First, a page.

A prenuptial agreement may be a bit of a loaded concept when it comes to marriage, but it shouldn’t be when it comes to your business relationships.
Strong, well-written shareholder and operating agreements are the “prenups” of the business world. They dictate the rights and responsibilities of the owners, anticipate possible conflicts, and spell out the rules of engagement on business matters. If owners someday come to an impasse and need a “divorce,” a good agreement will provide a pathway for the exit of the affected party while minimizing disruption to the business’s day-to-day operations.
On the other hand, without an established and effective “prenup,” a dispute among owners can cause an already volatile situation to become even more explosive and damaging — not only to the relationship, but to the business itself.
Shareholder and operating agreements are written agreements that govern the owners’ relationship.
From a litigator’s perspective, here are some of the major issues addressed by these types of agreements that can help to minimize or avoid litigation:
Note: There are some limits on what shareholder and ownership agreements can accomplish. For example, in most states they can’t eliminate fiduciary duties, although the agreements can provide guidelines as to such duties.
Interestingly, most states do not require a shareholder or operating agreement to form a corporation or LLC. But any party who starts a business without one, or one that is not well thought-out, is missing out on a significant opportunity. That’s because, for the most part, these agreements take precedence over state statute or common law.
For that reason, a thoughtful and effective agreement can spare a business from having to constantly react to ever-changing state laws and the unpredictable interpretation of those laws by judges.
Also, even if your business has an agreement, it is best to periodically review the agreement to determine if an update is needed.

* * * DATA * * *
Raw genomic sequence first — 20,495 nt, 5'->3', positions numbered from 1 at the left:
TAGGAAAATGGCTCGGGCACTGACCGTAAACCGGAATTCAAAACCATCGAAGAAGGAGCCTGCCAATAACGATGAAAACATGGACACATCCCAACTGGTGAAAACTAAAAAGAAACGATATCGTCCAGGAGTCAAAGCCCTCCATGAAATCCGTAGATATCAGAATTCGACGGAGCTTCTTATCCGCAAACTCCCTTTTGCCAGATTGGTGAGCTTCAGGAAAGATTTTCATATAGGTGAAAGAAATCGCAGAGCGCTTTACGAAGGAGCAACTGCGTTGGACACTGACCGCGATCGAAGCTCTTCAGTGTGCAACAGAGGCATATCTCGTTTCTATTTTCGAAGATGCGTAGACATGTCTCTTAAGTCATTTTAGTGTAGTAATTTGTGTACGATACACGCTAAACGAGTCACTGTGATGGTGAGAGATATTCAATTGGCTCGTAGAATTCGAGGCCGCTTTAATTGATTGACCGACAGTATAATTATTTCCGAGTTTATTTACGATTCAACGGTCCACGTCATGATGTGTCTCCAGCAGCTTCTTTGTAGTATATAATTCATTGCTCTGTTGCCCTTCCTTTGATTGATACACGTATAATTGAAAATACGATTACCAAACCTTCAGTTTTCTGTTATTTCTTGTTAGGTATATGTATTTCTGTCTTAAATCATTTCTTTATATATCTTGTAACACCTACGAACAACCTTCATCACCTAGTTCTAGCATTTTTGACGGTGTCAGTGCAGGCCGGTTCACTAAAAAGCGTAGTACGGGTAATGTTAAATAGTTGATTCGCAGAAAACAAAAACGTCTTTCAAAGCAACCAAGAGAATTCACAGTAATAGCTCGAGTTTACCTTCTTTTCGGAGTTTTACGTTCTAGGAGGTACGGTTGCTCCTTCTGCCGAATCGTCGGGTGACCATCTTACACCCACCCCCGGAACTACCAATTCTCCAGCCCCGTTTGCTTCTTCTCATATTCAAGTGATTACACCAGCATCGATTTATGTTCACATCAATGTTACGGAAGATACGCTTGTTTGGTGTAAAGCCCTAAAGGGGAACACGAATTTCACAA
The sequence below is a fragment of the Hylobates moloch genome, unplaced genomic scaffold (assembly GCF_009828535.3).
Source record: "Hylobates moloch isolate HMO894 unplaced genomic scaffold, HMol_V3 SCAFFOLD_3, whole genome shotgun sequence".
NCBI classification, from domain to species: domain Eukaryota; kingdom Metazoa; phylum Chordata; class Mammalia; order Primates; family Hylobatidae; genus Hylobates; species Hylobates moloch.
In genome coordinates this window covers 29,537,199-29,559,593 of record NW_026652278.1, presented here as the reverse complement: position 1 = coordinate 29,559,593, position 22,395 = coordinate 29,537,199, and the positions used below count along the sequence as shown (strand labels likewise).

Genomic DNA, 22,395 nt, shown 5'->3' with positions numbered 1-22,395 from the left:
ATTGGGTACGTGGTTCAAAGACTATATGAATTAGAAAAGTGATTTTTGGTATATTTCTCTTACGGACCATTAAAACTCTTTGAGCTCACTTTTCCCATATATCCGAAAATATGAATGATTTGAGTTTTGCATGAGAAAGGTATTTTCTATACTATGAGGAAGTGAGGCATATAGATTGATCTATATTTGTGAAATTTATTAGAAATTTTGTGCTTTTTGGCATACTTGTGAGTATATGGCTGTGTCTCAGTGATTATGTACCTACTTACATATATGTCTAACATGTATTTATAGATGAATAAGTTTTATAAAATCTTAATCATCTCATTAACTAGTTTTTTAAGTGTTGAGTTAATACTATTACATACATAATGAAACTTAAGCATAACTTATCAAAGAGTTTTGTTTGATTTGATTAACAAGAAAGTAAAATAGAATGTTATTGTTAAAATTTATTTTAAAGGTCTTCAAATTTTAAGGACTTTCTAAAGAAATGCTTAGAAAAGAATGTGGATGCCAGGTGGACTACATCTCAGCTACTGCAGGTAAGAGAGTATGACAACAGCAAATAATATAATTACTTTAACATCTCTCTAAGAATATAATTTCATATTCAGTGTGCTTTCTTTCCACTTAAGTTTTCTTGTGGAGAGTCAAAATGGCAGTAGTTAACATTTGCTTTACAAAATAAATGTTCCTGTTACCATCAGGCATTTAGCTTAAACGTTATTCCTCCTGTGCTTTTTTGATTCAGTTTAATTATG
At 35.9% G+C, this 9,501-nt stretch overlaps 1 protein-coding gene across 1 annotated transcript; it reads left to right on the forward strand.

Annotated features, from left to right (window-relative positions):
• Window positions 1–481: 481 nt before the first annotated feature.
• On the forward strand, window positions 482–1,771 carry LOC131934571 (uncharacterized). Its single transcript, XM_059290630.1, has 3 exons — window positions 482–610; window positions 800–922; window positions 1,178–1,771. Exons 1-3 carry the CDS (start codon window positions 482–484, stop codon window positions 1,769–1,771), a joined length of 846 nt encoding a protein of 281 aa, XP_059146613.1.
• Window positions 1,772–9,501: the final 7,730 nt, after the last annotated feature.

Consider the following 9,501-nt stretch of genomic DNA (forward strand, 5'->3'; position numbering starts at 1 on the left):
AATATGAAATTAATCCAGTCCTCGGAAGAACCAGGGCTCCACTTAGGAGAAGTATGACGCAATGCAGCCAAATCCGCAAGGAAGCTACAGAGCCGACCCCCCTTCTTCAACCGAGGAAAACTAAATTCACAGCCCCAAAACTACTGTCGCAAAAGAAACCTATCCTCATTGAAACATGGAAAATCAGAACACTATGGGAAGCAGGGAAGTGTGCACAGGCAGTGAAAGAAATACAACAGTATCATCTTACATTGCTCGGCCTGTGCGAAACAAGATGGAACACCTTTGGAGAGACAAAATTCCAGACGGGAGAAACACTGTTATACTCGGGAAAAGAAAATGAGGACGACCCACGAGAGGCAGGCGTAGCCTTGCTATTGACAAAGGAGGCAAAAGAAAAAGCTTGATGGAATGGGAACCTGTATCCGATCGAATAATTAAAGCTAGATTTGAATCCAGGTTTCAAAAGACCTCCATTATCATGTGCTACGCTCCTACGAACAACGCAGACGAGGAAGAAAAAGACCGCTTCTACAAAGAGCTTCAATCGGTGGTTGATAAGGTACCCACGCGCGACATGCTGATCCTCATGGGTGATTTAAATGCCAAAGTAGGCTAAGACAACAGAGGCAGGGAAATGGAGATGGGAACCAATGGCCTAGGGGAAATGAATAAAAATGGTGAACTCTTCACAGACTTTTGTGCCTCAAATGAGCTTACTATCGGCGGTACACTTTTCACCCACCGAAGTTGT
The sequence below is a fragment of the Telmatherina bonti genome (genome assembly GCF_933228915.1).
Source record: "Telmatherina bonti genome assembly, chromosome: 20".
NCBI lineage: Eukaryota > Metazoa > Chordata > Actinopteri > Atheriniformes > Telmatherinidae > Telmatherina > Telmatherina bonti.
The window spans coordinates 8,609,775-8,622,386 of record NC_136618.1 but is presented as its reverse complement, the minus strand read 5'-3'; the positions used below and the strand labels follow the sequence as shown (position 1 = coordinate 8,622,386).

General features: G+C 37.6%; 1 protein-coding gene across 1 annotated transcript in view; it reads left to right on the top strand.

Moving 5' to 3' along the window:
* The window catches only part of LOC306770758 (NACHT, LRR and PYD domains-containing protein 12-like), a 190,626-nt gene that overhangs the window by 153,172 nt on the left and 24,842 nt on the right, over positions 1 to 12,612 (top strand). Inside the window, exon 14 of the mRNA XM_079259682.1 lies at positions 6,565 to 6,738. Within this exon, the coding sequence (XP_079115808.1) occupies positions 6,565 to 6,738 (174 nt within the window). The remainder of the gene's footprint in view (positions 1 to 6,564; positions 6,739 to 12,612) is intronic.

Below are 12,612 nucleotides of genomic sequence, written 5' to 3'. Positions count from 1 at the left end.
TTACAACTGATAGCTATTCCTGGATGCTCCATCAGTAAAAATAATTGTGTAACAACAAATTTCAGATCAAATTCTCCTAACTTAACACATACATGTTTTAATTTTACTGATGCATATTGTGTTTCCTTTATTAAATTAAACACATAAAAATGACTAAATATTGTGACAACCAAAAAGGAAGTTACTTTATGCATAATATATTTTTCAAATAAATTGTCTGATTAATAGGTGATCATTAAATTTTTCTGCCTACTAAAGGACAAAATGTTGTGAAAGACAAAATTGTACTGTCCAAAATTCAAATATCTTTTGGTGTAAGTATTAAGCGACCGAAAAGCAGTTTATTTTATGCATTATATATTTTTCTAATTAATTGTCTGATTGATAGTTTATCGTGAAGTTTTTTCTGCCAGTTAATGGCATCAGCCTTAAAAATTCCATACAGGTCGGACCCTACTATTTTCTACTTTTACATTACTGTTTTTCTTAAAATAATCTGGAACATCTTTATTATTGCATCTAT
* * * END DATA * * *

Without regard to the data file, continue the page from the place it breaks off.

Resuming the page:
With few requirements for shareholder and operating agreements, many business owners choose to forgo an agreement or try to cobble one together themselves. First, it likely goes without saying: Having no agreement is often better than having a poorly drafted one.
When not drafted correctly, these agreements are essentially time bombs waiting for a dispute to arise, and can lead to excessive time and money spent on litigation that could have been avoided had a strong agreement been put in place in the beginning.
If there is no agreement, the parties involved in a dispute would then be subject to the laws of the state where the business was incorporated or formed. This remains true even if the majority of the business is now handled elsewhere. Delaware and Nevada are known for their management-friendly laws, but in any other state, you run the risk of being subject to new laws that may not favor your company.
In the end, the cost of preparing an effective shareholder or operating agreement is minimal compared to the potential cost of litigating the disputes borne from an ineffective one. And, unless you organized or incorporated your business in one of the two states listed above, leaving your dispute in the hands of potentially management-adverse laws isn’t the most favorable option either.
As a business owner, you have an obligation to the long-term success and security of your company. By investing in a well-drafted, thorough shareholder or operating agreement, you are making an investment in the future of your business. You’re also protecting everything you’ve built and avoiding the uncertain, painful and costly fallout from future disputes.
Whether your business may face a dispute, death, buyout or any number of other potential leadership changes, these agreements can create a well-lit path to settling the matter as peacefully as possible and putting the business back on track — on your own terms.
This article is not intended to provide legal advice. Please consult an attorney to advise you whether these ideas might help your particular situation.
Rob Lang is a litigator and partner in Thompson Coburn's Business Ownership and Governance Disputes practice.
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